We clambered up the slight elevation on which the ancient city once had stood, a desiccating effort in the merciless heat. Before long we passed through the remnants of the old mud-brick city ramparts, and the moment we did, the guards seemed to relax. I had read about the concept of 'mahram' where the sanctity of place confers inviolability on anyone reaching it, even murderers - perhaps even picture snatchers, like the safe haven in children's games. So perhaps, I surmised, the guards had done their duty and were now relying on the law of 'mahram'. After all, it used to be practised very near here in Marib thousands of years ago in 'Mahram Bilquis', their name for the temple of the Queen of Sheba.

Now these wild men, with their kohl-rimmed eyes, were jumping from stone to stone, their AK-47s and other accoutrements of warfare jiggling and bouncing from their shoulders quite unceremoniously. They were clearly loosening up.

I cocked the lever of my camera to the ready-state.

The local guards had no idea what we, messengers from the occident, were getting so excited about in this place; pre-Islamic treasures are definitely not cherished here, belonging to the dark ages of their past, best forgotten. Nonetheless, the spirit of our quaint enthusiasm over rubble with inscriptions not even in Arabic clearly seemed to be catching.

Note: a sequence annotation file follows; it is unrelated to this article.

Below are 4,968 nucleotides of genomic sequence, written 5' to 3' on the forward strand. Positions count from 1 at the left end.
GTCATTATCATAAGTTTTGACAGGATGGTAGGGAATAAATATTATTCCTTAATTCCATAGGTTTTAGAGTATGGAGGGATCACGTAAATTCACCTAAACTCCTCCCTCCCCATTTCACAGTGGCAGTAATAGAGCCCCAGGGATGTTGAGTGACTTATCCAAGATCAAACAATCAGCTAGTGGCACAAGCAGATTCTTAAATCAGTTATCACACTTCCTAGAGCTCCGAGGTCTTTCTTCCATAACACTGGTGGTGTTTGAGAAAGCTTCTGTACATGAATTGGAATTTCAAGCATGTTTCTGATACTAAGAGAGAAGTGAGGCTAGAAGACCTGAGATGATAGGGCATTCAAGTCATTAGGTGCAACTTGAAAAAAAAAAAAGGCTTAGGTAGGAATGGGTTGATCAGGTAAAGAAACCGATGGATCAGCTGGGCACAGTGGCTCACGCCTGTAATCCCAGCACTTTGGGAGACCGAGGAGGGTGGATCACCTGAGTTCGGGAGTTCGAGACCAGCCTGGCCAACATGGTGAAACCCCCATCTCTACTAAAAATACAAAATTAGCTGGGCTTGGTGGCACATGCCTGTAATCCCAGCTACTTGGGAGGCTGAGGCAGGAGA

I risked some more vague smiles at one of the guards, barely 16.

Then I raised my camera. Perhaps, I thought, he was a soft target, after all. Perhaps he was only a toy soldier. Perhaps I could pacify him with an overwhelming charm offensive, just for one priceless shot.

I put the camera to my eye.

Then it happened.

The armed youth deftly leapt over some huge Sabaean stone steles, oblivious of their momentous inscriptions, and lunged at me, ripping his kalashnikov from around his shoulder and thrusting it at me with one hand while tugging at my camera with the other. Horror of horrors: was he suggesting an exchange? Was he bestowing a dubious honour on me? Was it my last stand? Or was he calling my bluff? I did not know.

All I did know at that moment was that Jack had mentioned in passing that AK-47s did not have a safety catch. There were rather a lot of good people around me who I could harm, just by holding the thing wrongly! Was it wise at this desperately dangerous pass to decline the onerous honour? And so risk the wrath of a sharpshooter?